10 Questions for Our Chief Scientist
NASA Chief Scientist…pretty cool title, right? The office represents all the scientific endeavors at NASA, ensuring they’re aligned with and fulfilling the administration’s science goals.
After more than three years as Chief Scientist, Ellen Stofan is departing for new adventures. We caught up with her to ask 10 questions about her role and what she will miss most after she leaves the agency. Take a look…
1) What were some of your expectations coming in as NASA’s chief scientist?
When I started as Chief Scientist, all I knew is that I would be science advisor to the Administrator, Charlie Bolden, overseeing the agency’s science portfolio. What I did not realize at the time was the degree that I would be impressed by him.
Charlie is an amazing leader who deeply cares about each and every person at this agency. He makes everyone feel valued. That is why NASA has just been voted by our employees for the fifth straight year as the Best Place to Work in the federal government!
2) What do you think it the next big thing for NASA science?
Looking across our science portfolio, I think the most exciting area, which actually connects everything we do, is the search for life beyond Earth. People have long wondered if we are alone, and we are now actually going to answer that question in the next few decades. We are exploring Mars, where it is very likely that life evolved at around the same time life evolved here on Earth. Conditions on Mars deteriorated after about a billion years, so life either went underground, or became extinct. It will likely take future Mars astronauts to find the best evidence of Mars life.
We also are planning to explore the ocean worlds of the outer solar system, like Europa, where we might find life in subsurface oceans. Beyond our solar system, the thousands of planets discovered by the Kepler Space Telescope have made me very optimistic that we are close to finding an Earth 2.0—though that will take us a little longer.
3) NASA science rewrites textbooks all the time. What is something you’ve seen here that has the potential to occur in the future that will change the textbooks for kids of tomorrow?
For kids 16 and under today, for every day of their life, we have been living and working in space on board the International Space Station. Now we are ready to take that next step in the coming decade, to move humans beyond low-Earth orbit where we have been for such a long time, out to the vicinity of the moon and then on to Mars.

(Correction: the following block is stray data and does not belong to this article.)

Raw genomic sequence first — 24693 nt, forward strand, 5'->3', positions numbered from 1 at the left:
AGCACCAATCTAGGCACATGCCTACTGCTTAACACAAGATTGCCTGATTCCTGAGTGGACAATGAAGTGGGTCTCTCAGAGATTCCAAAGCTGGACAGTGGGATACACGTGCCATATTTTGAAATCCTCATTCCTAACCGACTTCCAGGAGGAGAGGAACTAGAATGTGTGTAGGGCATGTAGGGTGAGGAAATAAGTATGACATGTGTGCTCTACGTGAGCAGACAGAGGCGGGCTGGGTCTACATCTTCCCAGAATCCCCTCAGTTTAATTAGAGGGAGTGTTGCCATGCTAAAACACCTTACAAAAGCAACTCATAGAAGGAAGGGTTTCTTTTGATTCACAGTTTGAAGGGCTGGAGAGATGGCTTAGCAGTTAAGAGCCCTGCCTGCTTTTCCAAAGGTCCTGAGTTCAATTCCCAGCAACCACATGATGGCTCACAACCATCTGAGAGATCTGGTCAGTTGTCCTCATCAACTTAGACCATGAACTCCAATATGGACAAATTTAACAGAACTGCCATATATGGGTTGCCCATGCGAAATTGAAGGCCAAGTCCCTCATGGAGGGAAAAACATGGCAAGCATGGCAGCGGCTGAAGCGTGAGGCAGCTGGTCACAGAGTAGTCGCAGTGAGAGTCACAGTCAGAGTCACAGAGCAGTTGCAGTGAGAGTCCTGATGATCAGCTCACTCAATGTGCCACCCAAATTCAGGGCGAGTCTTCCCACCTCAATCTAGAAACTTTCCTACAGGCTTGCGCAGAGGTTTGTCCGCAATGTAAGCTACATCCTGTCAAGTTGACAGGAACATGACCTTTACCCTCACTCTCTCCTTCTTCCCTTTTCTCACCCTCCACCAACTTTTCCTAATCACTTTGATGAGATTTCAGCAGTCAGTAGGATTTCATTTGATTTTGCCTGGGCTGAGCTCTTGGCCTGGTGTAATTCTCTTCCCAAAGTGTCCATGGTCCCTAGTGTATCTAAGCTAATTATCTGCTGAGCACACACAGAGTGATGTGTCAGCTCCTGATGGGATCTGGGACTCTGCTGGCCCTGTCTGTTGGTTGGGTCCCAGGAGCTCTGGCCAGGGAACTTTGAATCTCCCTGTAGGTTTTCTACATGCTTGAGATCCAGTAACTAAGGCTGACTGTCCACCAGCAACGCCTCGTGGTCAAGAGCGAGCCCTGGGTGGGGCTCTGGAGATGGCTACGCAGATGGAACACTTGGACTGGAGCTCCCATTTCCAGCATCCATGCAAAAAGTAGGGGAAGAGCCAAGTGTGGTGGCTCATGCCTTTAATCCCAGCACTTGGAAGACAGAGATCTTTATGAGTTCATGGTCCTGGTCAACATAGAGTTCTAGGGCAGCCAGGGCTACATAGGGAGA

These kids are the “Mars generation,” and the exploration of Mars will change our outlook in profound ways, from looking back at Earth – that will just look like another star – to finding evidence of life beyond Earth. So it will not just change science textbooks, it will change how we look at ourselves when we become a multi-planetary species.
4) Behind every pretty space image is a team of scientists who analyze all the data to make the discovery happen. What do you wish the public knew about the people and work that goes into each of those pretty pictures?
It really does take a team. When I go out and talk to school kids, I tell them learning how to be a good member of a team is so important in life. You need to learn to be a leader and a follower, and above all a listener. Our teams at NASA are becoming more and more diverse, which is incredibly important. If everyone looks the same and comes from the same background, they are likely to approach problems the same way. And when you are trying to do tough things – from addressing climate change to sending humans to Mars – you need the best team, which means a diverse team.
5) We have a lot of opportunities for citizen science. What’s one opportunity you wish everyone knew about that they could get involved with at NASA?
Go to www.nasa.gov/solve where you can find all kinds of great opportunities to join us at NASA in searching for planets around other stars, exploring Mars, helping us gather data about this planet, and tackling technology challenges. We really are stronger together, and getting the public involved in what we do is helping us get more good science every day. Even more importantly, it lets people know that science is fun!